The tendency today, especially among those in the U.S., is to try to make Suburban Hell a little more pedestrian-friendly, but without giving up cars altogether. Since there are so many examples of 19th Century Hypertrophism around, and this seems "traditional" to Americans, the results tend to follow the 19th Century Hypertrophic format. Unfortunately, this didn't work the last time around, and it won't work today either. Oddly enough, when you fully embrace the Traditional City, then you can add cars too and it is generally OK. I don't think Toledo, Spain has a regulation against automobiles. Probably, shops and so forth get their deliveries by truck. Probably there is bus service to other cities. However, the personal automobiles just sort of naturally disappear. Nobody needs them anymore, and they are expensive and hard to maintain.

If you really want one, you can rent a car for the weekend. Nobody ever does. Because, a comfortable, beautiful carfree Traditional City like Toledo, Spain is not the kind of place where you spend Monday through Friday thinking: "I need to get out of here."

In fact, it's the kind of place that people in the U.S. go on their vacation! How many people from Toledo, Spain visit your shitty suburb?



Sangenjaya, Tokyo.

You'll never find a place like this in the 19th Century Hypertrophic City.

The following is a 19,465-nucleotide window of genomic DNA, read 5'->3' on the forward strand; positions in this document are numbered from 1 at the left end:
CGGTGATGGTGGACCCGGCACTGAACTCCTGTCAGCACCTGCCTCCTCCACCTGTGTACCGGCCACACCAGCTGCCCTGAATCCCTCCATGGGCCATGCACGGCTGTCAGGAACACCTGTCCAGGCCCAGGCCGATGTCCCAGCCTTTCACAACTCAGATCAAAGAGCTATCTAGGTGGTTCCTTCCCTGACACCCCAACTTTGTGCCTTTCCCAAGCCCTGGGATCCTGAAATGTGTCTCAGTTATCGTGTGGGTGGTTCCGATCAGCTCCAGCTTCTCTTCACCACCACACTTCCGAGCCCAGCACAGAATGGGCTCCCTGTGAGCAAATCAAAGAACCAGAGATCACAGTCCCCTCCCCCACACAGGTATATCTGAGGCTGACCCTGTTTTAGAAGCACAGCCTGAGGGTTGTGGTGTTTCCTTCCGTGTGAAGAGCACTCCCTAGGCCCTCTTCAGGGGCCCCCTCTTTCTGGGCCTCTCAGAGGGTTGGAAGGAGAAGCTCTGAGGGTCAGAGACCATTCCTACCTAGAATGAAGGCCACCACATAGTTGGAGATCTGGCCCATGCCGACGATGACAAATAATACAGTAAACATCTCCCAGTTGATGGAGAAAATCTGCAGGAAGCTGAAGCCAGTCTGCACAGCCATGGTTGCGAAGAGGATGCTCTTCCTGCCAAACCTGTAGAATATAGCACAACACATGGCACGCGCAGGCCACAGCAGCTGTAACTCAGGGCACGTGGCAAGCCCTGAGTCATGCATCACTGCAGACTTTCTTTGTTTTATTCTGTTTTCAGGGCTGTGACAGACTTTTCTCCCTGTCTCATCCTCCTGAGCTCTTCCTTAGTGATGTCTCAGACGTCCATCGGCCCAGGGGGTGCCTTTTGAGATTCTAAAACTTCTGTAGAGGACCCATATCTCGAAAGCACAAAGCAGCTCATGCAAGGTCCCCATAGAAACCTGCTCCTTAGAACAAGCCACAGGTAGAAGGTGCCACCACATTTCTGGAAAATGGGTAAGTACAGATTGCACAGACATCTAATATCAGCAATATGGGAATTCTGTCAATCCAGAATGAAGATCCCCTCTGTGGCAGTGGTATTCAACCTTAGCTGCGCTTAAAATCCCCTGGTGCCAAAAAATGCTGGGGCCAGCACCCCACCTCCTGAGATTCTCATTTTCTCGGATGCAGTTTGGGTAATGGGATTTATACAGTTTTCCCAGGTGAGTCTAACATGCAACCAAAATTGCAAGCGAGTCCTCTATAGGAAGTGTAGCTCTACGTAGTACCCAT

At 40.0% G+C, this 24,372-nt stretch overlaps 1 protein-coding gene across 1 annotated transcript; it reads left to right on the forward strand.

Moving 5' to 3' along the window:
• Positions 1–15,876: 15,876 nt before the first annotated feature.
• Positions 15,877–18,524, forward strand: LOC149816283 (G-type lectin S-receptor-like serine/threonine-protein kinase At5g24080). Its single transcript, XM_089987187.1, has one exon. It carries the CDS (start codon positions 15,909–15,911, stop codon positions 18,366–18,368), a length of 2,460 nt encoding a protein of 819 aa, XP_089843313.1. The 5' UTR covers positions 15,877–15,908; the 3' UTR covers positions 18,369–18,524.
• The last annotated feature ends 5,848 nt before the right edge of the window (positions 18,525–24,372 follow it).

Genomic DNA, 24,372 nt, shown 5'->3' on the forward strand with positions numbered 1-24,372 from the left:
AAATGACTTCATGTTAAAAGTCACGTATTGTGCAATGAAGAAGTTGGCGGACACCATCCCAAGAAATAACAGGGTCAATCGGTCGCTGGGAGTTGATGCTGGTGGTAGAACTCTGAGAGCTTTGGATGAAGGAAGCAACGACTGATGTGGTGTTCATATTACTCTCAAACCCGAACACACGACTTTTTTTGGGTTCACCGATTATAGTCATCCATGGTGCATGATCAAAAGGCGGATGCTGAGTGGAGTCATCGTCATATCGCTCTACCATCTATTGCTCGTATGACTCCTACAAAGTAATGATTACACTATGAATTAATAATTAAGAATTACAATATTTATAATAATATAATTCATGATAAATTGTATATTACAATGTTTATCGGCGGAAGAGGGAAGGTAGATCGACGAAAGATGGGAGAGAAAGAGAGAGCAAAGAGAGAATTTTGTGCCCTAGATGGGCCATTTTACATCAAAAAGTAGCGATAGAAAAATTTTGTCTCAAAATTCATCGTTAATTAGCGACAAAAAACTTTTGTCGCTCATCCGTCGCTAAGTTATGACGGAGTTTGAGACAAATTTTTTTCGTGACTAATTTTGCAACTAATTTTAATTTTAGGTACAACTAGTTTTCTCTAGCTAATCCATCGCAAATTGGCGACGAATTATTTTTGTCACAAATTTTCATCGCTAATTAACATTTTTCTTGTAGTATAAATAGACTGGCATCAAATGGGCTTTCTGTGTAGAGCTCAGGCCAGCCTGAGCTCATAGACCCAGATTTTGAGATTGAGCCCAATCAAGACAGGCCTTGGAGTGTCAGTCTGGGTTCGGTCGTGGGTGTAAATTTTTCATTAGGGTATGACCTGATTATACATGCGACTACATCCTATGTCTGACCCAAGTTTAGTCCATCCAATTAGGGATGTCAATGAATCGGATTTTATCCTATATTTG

Other comments in this series:

January 31, 2010: Let's Take a Trip to New York 2: The Bad and the Ugly
January 24, 2010: Let's Take a Trip to New York City
January 10, 2010: We Could All Be Wizards
December 27, 2009: What a Real Train System Looks Like
December 13, 2009: Life Without Cars: 2009 Edition
November 22, 2009: What Comes After Heroic Materialism?
November 15, 2009: Let's Kick Around Carfree.com
November 8, 2009: The Future Stinks

October 18, 2009: Let's Take Another Trip to Venice
October 10, 2009: Place and Non-Place
September 28, 2009: Let's Take a Trip to Barcelona
September 20, 2009: The Problem of Scarcity 2: It's All In Your Head

September 13, 2009: The Problem of Scarcity

July 26, 2009: Let's Take a Trip to an American Village 3: How the Suburbs Came to Be
July 19, 2009: Let's Take a Trip to an American Village 2: Downtown
July 12, 2009: Let's Take a Trip to an American Village
May 3, 2009: A Bazillion Windmills
April 19, 2009: Let's Kick Around the "Sustainability" Types

March 3, 2009: Let's Visit Some More Villages
February 15, 2009: Let's Take a Trip to the French Village
February 1, 2009: Let's Take a Trip to the English Village
January 25, 2009: How to Buy Gold on the Comex (scroll down)
January 4, 2009: Currency Management for Little Countries
(scroll down)
December 28, 2008: Currencies are Causes, not Effects (scroll down)
December 21, 2008: Life Without Cars
August 10, 2008: Visions of Future Cities

July 20, 2008: The Traditional City vs. the "Radiant City"
December 2, 2007: Let's Take a Trip to Tokyo
October 7, 2007: Let's Take a Trip to Venice
June 17, 2007: Recipe for Florence
July 9, 2007: No Growth Economics
March 26, 2006: The Eco-Metropolis